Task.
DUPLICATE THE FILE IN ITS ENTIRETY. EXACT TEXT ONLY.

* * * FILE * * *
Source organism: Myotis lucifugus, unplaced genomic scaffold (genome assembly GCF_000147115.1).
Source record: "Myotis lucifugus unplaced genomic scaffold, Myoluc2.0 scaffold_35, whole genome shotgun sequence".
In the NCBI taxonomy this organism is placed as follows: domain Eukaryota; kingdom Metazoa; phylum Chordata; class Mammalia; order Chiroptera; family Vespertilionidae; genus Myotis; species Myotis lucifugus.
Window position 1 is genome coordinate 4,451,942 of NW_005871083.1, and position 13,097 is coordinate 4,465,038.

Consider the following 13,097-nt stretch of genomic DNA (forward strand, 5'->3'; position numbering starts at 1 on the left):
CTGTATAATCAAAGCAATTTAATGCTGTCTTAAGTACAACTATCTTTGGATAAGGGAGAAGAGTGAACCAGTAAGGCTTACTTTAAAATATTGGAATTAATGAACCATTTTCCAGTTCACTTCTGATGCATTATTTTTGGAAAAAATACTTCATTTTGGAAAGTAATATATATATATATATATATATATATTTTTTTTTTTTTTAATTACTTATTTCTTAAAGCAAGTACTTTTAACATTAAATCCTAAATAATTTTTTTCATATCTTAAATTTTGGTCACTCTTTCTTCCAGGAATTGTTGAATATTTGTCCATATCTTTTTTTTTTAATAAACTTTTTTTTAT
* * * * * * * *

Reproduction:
Source organism: Myotis lucifugus, unplaced genomic scaffold (genome assembly GCF_000147115.1).
Source record: "Myotis lucifugus unplaced genomic scaffold, Myoluc2.0 scaffold_35, whole genome shotgun sequence".
In the NCBI taxonomy this organism is placed as follows: domain Eukaryota; kingdom Metazoa; phylum Chordata; class Mammalia; order Chiroptera; family Vespertilionidae; genus Myotis; species Myotis lucifugus.
Window position 1 is genome coordinate 4,451,942 of NW_005871083.1, and position 13,097 is coordinate 4,465,038.

Consider the following 13,097-nt stretch of genomic DNA (forward strand, 5'->3'; position numbering starts at 1 on the left):
CTGTATAATCAAAGCAATTTAATGCTGTCTTAAGTACAACTATCTTTGGATAAGGGAGAAGAGTGAACCAGTAAGGCTTACTTTAAAATATTGGAATTAATGAACCATTTTCCAGTTCACTTCTGATGCATTATTTTTGGAAAAAATACTTCATTTTGGAAAGTAATATATATATATATATATATATATATTTTTTTTTTTTTTAATTACTTATTTCTTAAAGCAAGTACTTTTAACATTAAATCCTAAATAATTTTTTTCATATCTTAAATTTTGGTCACTCTTTCTTCCAGGAATTGTTGAATATTTGTCCATATCTTTTTTTTTTAATAAACTTTTTTTTAT